Throughout history, there has been no greater example of the power of radio than Father Charles Coughlin's radio show of the Depression-Era 1900s. Although his show started as a weekly sermon, touching on aspects of God and family and mostly catering to children and young adults, it quickly became evident that Coughlin had a mind for politics, and a tongue without a filter. He began expressing forward views on America's social reform.
Coughlin was outspoken against many atrocities in his own country – including the Ku Klux Klan. The KKK planned to "punish" Coughlin for his brazen speech – but it was the Soviet Union that bore the brunt of the Father's fury. Coughlin stated that the communist government had purposely made a divorce easy and that this idea of an anti-family was quickly making its way to the states. He referred to this as the "Bolshevism of America."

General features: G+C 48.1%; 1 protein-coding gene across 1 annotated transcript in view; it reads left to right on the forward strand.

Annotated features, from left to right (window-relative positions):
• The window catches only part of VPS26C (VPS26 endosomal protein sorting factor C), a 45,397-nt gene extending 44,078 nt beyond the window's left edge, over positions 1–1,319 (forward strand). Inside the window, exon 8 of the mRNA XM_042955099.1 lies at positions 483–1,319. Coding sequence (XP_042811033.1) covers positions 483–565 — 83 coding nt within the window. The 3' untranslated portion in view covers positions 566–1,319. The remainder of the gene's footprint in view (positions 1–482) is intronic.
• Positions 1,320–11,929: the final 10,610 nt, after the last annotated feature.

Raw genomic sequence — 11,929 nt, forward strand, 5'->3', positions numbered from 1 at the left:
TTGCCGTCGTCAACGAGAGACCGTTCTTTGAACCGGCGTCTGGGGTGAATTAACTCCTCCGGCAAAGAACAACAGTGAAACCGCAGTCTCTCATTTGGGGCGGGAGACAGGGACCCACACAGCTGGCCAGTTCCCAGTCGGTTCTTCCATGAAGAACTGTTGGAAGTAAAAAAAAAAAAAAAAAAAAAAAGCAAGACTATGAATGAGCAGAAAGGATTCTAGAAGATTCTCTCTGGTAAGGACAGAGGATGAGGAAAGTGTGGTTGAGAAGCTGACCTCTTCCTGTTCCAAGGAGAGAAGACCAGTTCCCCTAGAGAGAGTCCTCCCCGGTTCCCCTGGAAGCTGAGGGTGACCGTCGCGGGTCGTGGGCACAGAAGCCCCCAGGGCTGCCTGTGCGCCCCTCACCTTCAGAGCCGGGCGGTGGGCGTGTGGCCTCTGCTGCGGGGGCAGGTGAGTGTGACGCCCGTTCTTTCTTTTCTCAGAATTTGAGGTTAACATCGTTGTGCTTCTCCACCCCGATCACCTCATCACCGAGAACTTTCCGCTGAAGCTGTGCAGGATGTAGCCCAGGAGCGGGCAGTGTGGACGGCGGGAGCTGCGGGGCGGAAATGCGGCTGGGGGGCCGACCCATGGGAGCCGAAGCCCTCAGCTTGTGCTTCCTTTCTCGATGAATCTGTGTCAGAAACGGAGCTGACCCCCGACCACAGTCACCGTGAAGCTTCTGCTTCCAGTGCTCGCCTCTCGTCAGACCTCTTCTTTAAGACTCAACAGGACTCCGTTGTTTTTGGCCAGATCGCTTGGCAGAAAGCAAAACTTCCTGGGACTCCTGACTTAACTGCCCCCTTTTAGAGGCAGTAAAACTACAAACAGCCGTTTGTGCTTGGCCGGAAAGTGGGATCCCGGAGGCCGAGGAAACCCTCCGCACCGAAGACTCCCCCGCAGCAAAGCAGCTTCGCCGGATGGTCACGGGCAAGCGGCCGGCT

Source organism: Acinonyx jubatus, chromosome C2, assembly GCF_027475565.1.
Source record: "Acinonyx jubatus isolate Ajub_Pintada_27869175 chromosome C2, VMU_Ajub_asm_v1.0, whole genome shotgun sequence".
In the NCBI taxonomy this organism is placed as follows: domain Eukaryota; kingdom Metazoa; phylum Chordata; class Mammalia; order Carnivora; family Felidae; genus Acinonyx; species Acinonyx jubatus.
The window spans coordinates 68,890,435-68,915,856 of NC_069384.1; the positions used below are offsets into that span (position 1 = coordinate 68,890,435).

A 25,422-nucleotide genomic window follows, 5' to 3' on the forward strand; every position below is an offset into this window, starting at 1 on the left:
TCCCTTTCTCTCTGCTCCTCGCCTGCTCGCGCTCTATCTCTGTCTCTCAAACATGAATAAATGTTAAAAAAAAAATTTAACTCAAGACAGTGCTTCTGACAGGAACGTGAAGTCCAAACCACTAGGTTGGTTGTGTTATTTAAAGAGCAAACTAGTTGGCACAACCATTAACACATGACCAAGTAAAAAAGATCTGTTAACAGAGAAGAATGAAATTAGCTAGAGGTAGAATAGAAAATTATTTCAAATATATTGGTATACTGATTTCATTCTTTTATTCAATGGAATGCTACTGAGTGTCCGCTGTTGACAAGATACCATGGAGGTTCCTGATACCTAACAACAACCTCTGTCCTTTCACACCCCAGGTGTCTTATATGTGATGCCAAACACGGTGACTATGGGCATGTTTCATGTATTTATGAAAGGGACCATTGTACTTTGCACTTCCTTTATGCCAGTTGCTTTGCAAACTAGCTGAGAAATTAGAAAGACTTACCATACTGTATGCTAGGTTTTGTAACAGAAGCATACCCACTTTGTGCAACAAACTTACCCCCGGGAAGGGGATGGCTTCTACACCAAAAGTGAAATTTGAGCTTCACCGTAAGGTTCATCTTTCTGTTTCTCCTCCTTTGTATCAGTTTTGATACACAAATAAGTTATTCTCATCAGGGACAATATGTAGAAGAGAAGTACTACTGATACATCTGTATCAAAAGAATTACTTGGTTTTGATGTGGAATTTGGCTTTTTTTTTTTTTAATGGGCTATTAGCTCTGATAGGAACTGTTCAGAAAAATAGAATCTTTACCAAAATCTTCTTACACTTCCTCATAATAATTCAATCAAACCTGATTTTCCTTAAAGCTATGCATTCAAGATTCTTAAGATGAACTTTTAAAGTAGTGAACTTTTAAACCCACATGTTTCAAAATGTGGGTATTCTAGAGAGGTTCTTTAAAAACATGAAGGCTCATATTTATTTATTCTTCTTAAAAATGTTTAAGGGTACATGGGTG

My family's view of Father Coughlin is more personal. My Grandfather, Peter Walsh, was a devout Catholic and founding member of St. Rita's Parish in Detroit. During the Depression, he went door to door in Royal Oak, offering to shovel snow for money. He had small children and a wife to feed. He made the mistake of knocking on Fr. Coughlan's rectory door. The Priest had him thrown in jail.ReplyDelete